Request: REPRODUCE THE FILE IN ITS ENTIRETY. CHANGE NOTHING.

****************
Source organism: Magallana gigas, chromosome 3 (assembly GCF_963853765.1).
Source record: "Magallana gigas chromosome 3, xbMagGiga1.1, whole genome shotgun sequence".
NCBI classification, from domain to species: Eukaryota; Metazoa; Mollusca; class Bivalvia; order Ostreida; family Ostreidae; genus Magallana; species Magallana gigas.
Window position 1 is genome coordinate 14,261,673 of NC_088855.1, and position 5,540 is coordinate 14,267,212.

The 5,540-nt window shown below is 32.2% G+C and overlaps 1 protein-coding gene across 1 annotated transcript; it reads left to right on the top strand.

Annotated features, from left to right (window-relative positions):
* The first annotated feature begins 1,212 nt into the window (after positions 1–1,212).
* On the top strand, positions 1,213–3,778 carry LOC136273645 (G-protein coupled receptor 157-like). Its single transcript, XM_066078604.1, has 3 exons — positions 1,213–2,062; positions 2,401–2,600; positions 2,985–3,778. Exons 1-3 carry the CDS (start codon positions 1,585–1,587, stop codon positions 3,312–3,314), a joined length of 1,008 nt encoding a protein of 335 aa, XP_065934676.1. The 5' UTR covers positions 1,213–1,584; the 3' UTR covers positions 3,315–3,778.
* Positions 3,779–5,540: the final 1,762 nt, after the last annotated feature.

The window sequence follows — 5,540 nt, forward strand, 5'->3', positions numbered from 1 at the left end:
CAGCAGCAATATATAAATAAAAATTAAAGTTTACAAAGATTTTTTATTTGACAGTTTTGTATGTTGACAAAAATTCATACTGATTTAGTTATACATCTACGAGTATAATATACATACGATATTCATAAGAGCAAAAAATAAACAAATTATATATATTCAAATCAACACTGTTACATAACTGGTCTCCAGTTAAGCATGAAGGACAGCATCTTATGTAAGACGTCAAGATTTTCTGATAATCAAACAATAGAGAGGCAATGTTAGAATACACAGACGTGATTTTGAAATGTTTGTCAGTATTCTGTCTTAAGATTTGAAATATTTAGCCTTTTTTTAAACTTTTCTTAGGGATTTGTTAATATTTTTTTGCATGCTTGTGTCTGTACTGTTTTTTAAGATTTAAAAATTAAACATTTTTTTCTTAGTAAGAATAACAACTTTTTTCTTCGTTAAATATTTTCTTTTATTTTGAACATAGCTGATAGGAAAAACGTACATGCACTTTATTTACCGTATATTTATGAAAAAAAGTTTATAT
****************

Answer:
Source organism: Magallana gigas, chromosome 3 (assembly GCF_963853765.1).
Source record: "Magallana gigas chromosome 3, xbMagGiga1.1, whole genome shotgun sequence".
NCBI classification, from domain to species: Eukaryota; Metazoa; Mollusca; class Bivalvia; order Ostreida; family Ostreidae; genus Magallana; species Magallana gigas.
Window position 1 is genome coordinate 14,261,673 of NC_088855.1, and position 5,540 is coordinate 14,267,212.

The 5,540-nt window shown below is 32.2% G+C and overlaps 1 protein-coding gene across 1 annotated transcript; it reads left to right on the top strand.

Annotated features, from left to right (window-relative positions):
* The first annotated feature begins 1,212 nt into the window (after positions 1–1,212).
* On the top strand, positions 1,213–3,778 carry LOC136273645 (G-protein coupled receptor 157-like). Its single transcript, XM_066078604.1, has 3 exons — positions 1,213–2,062; positions 2,401–2,600; positions 2,985–3,778. Exons 1-3 carry the CDS (start codon positions 1,585–1,587, stop codon positions 3,312–3,314), a joined length of 1,008 nt encoding a protein of 335 aa, XP_065934676.1. The 5' UTR covers positions 1,213–1,584; the 3' UTR covers positions 3,315–3,778.
* Positions 3,779–5,540: the final 1,762 nt, after the last annotated feature.

The window sequence follows — 5,540 nt, forward strand, 5'->3', positions numbered from 1 at the left end:
CAGCAGCAATATATAAATAAAAATTAAAGTTTACAAAGATTTTTTATTTGACAGTTTTGTATGTTGACAAAAATTCATACTGATTTAGTTATACATCTACGAGTATAATATACATACGATATTCATAAGAGCAAAAAATAAACAAATTATATATATTCAAATCAACACTGTTACATAACTGGTCTCCAGTTAAGCATGAAGGACAGCATCTTATGTAAGACGTCAAGATTTTCTGATAATCAAACAATAGAGAGGCAATGTTAGAATACACAGACGTGATTTTGAAATGTTTGTCAGTATTCTGTCTTAAGATTTGAAATATTTAGCCTTTTTTTAAACTTTTCTTAGGGATTTGTTAATATTTTTTTGCATGCTTGTGTCTGTACTGTTTTTTAAGATTTAAAAATTAAACATTTTTTTCTTAGTAAGAATAACAACTTTTTTCTTCGTTAAATATTTTCTTTTATTTTGAACATAGCTGATAGGAAAAACGTACATGCACTTTATTTACCGTATATTTATGAAAAAAAGTTTATAT